Why the SAT “Test-Optional” is Not Really Optional
During the past several years, more colleges and universities in the United States have shifted to a “test-optional” system for admission. This includes all 8 ivy league universities as well as many other top schools in the nation. With this change in the admission process, many students and parents began wondering: what does this really mean to all of the high school students across the country?
What does test-optional mean?
Test-optional means that students have the choice of whether or not they want to submit their standardized test scores (SAT/ACT) along with their application. The reason that so many colleges became test-optional for the class of 2021 was because of the mass cancellation of SAT exams caused by Covid. In order to be more selective on the next group of students entering the school, colleges needed to take as many applicants as possible which led to the SAT becoming optional. Furthermore, another intention was to lessen the inherent disadvantages that students from low-income families receive in the application process as they are less likely to have options for test preparation. However, does this mean that colleges won’t take test scores into consideration? Results show that the answer is no.
Why you should still take the SAT
Even though the SAT is now optional, this is all the more reason to shoot for a high score and submit your results. If there are two students with the same profile and qualifications but only one of them submits a competitive SAT score while the other takes the test-optional path, the student who submitted a score will ten out of ten times have a higher chance to be admitted into the school. This can be seen throughout the admission rates for schools across the nation. For example, 90% of Georgetown’s admitted students for the class of 2026 had submitted test results.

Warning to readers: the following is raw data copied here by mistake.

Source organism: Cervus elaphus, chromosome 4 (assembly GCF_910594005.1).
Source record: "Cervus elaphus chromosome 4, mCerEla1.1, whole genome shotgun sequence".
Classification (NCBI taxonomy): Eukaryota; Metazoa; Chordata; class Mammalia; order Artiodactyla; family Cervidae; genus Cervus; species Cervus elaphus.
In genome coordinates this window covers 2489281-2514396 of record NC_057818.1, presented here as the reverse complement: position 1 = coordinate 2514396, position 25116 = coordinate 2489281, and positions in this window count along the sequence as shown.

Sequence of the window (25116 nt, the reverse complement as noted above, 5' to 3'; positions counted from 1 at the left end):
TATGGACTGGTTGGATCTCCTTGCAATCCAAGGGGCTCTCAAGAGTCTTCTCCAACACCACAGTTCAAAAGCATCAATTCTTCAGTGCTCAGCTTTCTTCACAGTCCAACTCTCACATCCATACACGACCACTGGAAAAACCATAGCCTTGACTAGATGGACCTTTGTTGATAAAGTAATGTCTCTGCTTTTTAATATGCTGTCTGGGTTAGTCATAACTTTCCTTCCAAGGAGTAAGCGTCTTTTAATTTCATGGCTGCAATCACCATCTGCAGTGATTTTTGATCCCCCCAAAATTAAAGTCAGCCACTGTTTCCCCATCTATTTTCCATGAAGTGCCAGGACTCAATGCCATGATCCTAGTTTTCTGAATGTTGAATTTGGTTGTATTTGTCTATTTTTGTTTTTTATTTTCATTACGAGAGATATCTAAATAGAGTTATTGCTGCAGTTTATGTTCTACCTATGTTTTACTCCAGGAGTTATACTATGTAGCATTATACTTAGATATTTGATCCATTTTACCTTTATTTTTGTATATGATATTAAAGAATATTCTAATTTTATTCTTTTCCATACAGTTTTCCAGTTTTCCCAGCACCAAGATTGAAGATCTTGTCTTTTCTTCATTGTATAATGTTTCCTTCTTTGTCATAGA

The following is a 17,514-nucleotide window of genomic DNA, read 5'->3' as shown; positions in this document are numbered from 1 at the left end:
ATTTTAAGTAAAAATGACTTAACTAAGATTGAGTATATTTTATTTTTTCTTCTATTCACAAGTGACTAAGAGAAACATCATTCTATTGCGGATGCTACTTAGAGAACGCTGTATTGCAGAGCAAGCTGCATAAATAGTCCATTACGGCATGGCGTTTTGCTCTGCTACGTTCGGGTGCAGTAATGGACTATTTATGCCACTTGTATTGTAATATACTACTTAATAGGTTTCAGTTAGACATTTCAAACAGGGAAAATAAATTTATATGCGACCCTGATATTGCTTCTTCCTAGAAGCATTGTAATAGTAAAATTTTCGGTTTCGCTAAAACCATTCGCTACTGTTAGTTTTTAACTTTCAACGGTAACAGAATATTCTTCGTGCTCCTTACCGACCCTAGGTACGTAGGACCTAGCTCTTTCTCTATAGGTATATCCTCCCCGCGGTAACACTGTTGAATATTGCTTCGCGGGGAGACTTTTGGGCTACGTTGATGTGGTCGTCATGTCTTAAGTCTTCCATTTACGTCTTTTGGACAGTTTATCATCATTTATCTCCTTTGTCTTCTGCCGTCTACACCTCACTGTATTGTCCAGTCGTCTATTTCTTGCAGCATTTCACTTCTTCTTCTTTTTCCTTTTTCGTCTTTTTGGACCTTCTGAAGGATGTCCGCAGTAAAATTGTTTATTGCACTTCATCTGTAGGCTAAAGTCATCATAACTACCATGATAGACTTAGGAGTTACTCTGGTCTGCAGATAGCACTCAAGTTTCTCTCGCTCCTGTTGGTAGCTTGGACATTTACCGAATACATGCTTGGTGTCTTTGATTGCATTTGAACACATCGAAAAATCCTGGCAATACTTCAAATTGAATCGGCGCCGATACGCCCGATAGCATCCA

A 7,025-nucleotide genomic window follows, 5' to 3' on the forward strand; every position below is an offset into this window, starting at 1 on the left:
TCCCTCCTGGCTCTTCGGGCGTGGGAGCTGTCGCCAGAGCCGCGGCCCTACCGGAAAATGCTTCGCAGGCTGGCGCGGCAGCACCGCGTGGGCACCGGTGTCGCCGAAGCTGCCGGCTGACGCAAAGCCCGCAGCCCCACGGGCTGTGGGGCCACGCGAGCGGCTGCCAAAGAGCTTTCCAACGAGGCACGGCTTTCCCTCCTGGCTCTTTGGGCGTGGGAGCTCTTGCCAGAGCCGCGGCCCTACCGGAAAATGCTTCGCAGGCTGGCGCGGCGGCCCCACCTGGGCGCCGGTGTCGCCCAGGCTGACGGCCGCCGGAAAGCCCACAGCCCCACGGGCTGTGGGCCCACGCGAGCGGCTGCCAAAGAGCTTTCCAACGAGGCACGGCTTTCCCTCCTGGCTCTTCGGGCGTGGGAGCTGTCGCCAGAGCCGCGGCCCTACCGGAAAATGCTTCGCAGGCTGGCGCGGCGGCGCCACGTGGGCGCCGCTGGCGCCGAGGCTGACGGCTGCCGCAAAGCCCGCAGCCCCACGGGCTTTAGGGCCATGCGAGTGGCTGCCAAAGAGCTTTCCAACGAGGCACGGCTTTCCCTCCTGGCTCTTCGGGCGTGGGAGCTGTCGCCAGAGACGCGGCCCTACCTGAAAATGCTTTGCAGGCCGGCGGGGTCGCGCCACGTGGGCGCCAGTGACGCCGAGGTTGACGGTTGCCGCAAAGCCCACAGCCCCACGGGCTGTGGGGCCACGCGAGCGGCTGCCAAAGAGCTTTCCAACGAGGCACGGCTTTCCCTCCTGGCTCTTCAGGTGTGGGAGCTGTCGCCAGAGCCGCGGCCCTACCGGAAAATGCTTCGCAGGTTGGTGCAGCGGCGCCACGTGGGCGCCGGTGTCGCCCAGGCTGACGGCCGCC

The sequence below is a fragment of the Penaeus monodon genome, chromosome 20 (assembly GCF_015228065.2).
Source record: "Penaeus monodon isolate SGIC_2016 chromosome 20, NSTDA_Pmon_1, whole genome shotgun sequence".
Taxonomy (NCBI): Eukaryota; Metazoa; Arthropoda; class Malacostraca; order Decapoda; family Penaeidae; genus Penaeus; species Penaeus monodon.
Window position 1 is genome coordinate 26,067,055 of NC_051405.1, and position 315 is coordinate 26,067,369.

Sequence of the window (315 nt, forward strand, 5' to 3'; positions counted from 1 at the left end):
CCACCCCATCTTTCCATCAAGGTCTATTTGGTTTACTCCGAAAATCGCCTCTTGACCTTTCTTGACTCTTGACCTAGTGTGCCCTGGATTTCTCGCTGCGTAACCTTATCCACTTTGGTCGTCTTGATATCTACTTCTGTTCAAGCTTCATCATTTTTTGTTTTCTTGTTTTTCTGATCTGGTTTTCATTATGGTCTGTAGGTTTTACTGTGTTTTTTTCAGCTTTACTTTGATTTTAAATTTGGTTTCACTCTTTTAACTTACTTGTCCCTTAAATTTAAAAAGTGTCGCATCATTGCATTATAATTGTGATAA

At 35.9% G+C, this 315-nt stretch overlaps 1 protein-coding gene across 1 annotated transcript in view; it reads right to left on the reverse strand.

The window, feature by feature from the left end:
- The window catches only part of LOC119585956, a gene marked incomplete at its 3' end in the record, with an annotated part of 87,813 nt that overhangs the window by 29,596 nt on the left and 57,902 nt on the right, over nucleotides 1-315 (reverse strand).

The college admission process is a competition to offer the most unique profile that will stand out to colleges. A profile without a SAT score means the rest of your application will need to be much more competitive (GPA, extracurricular activities, recommendation letters, essays, etc.) in order to compensate for the lack of the SAT score.
Moreover, many merit scholarships and private scholarships still require a SAT score; even for the scholarships that do not require test scores, an applicant with a competitive SAT score will more likely be chosen over a student with no score at all.
As sweet as it sounds, test-optional does not in any way make it easier for students in the college admission process. Make sure to still study for the exam and aim for a high score as an application can only get stronger if a competitive SAT score is added to it. Having said that, this does not mean you should submit your scores if they are much below the average admitted scores for your target college. However, even if your scores are not that high in practice, still take the exam and see your results as you can still choose to not submit it.